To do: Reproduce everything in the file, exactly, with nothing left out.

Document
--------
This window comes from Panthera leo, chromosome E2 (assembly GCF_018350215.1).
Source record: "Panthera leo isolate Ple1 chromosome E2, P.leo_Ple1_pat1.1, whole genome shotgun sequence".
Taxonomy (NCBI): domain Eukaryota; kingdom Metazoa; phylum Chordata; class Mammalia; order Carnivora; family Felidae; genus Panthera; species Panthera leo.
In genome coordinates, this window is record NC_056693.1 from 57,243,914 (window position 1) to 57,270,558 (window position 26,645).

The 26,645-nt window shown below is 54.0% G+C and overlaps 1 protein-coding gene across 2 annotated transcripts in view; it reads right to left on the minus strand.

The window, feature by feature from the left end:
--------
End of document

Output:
This window comes from Panthera leo, chromosome E2 (assembly GCF_018350215.1).
Source record: "Panthera leo isolate Ple1 chromosome E2, P.leo_Ple1_pat1.1, whole genome shotgun sequence".
Taxonomy (NCBI): domain Eukaryota; kingdom Metazoa; phylum Chordata; class Mammalia; order Carnivora; family Felidae; genus Panthera; species Panthera leo.
In genome coordinates, this window is record NC_056693.1 from 57,243,914 (window position 1) to 57,270,558 (window position 26,645).

The 26,645-nt window shown below is 54.0% G+C and overlaps 1 protein-coding gene across 2 annotated transcripts in view; it reads right to left on the minus strand.

The window, feature by feature from the left end: